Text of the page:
Small Town Strange by Michael Bettendorf
I shove my hand deep into the bowl of ice and take a seat on the other side of the bar.
“Bet you won’t do that again,” my boss says and pours me a drink. A shot of bourbon. “You can clock out for the day.”
“Thanks,” I say.
It’s barely noon, but I take the drink anyway.
I sip my bourbon neat, my brother’s favorite. The burn in my throat not potent enough to distract me from the burn on my hand. A steam burn from the espresso machine. How I managed to burn my hand is less important than why, though both are simple explanations. Pressurized steam from the steam wand burnt the shit out of my right hand while I was frothing milk for a double latte to-go. No flavors. Whole milk. My kind of drink.
Distraction, explains why.
A girl is hunkered down behind a pile of books in the corner of the café. She’s been there for hours. Came in an hour after I opened the café. One latte. A double. Two-percent milk. We don’t carry two-percent, but she was polite and tipped, so I mixed skim and whole milk. That was four hours, a latte, and one drip coffee plus a refill ago.
I was staring at her, not paying attention, when I burned my hand. My fault, but I can’t shake the feeling that I know her. One of those strange small town kind of things. I’ve been trying to place her face all morning. I deduced it wasn’t from college, though I couldn’t be positive. The memory ran deeper, though, that I am positive about.
She paid in cash, so I wasn’t able to glance at a name on a credit card. She’s average height. Glasses. Wears a natural dirty blonde haircut. An adult style. Mature, my mom would say. No wedding ring. Nails clean and shiny, but not polished.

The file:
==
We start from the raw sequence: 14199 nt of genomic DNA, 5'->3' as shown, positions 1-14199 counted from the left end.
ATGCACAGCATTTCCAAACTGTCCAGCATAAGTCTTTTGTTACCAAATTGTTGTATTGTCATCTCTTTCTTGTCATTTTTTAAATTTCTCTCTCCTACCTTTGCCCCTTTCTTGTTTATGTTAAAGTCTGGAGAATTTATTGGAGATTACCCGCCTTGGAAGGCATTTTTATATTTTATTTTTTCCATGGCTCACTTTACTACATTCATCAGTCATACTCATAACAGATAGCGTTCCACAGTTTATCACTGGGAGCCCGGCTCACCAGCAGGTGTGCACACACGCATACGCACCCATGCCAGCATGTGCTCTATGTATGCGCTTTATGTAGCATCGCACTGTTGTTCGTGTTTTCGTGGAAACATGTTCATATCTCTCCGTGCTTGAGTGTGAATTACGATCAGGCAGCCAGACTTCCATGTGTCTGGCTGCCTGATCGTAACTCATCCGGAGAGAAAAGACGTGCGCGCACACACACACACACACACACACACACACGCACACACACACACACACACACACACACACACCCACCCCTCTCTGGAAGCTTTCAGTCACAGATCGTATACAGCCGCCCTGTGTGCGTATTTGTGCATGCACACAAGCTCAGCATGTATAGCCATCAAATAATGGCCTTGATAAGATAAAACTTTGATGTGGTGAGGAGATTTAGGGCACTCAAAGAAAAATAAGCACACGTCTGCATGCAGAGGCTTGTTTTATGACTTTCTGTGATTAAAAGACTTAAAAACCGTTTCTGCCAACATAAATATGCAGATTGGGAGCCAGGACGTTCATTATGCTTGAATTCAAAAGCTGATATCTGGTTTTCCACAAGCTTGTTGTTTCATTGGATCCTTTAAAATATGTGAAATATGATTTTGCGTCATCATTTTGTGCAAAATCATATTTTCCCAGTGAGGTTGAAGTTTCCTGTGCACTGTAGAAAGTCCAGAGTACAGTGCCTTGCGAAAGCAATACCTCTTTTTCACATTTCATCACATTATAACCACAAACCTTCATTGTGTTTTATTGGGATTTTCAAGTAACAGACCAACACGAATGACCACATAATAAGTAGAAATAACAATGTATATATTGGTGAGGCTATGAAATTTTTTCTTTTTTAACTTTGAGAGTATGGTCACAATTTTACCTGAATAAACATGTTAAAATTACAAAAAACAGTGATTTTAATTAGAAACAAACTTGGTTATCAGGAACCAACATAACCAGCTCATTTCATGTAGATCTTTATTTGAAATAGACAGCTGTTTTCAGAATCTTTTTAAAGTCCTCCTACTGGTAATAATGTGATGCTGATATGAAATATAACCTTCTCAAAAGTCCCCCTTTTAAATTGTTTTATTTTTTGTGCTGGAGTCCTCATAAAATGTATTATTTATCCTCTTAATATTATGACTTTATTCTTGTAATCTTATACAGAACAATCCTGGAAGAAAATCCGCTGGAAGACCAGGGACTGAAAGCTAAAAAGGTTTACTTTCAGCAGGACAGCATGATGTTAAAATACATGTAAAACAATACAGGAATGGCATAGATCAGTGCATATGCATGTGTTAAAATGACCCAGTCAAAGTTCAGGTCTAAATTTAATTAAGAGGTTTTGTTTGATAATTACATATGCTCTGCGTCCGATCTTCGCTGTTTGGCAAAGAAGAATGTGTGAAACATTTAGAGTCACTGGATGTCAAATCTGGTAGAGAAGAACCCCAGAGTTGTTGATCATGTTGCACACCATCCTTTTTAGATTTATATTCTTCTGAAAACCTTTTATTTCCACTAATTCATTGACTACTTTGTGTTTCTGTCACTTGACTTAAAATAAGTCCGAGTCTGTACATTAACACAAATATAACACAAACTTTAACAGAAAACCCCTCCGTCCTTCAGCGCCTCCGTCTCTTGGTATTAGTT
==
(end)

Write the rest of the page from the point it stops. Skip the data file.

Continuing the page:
“Ask her out already,” my boss says.
I rub the condensation that’s formed on the outside of stainless-steel bowl and toss back the rest of my bourbon.
“Nah,” I say. “You’ve been staring at her all day, man,” he says. “The heart knows what it wants.”
I roll my eyes.
“It’s not like that,” I say. “I recognize her, but I don’t remember from where. It’s driving me crazy.”
“You could, you know, ask her.”
“Nah,” I say. “She’s got headphones in. A pile of books. People come to coffee shops for dates, not to find one.”
“Whatever, man,” he says.
I don’t ask, but he pours me another bourbon.
Two bourbons, a drip coffee, a water, and a banana muffin later I remember.
Seventh grade social studies, seventh period.
But I still can’t remember her name. It was something French sounding. La-something, I think or Le-something. We were studying the geography of Southeast Asia. The class was easy. Our teacher split our map tests in half. We didn’t have to remember all of Africa at once. All of Asia at once. All of Europe at once.
An administrator came in during our work time. He walked over to the girl, knelt down and said something behind cupped hands, into her ear. She sat at the far end of the classroom. Four rows to the left of my seat, one seat up. The conversation was out of earshot, but I knew by that evening. Everyone knew by that evening. She left the room with the administrator, her face splotchy and red, tears and snot all over. I remember she was wearing a big knit sweater. I wondered if she still had it.